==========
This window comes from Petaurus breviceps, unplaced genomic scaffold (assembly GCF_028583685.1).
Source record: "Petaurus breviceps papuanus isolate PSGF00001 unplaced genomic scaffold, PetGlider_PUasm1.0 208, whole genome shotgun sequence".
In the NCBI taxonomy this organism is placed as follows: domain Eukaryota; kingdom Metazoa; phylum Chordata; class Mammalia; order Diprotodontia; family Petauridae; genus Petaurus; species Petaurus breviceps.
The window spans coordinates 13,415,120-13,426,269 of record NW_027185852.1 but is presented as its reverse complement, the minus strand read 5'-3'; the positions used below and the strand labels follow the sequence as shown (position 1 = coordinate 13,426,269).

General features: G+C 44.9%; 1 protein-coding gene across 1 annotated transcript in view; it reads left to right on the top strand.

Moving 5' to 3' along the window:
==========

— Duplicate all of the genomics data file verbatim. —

This window comes from Petaurus breviceps, unplaced genomic scaffold (assembly GCF_028583685.1).
Source record: "Petaurus breviceps papuanus isolate PSGF00001 unplaced genomic scaffold, PetGlider_PUasm1.0 208, whole genome shotgun sequence".
In the NCBI taxonomy this organism is placed as follows: domain Eukaryota; kingdom Metazoa; phylum Chordata; class Mammalia; order Diprotodontia; family Petauridae; genus Petaurus; species Petaurus breviceps.
The window spans coordinates 13,415,120-13,426,269 of record NW_027185852.1 but is presented as its reverse complement, the minus strand read 5'-3'; the positions used below and the strand labels follow the sequence as shown (position 1 = coordinate 13,426,269).

General features: G+C 44.9%; 1 protein-coding gene across 1 annotated transcript in view; it reads left to right on the top strand.

Moving 5' to 3' along the window: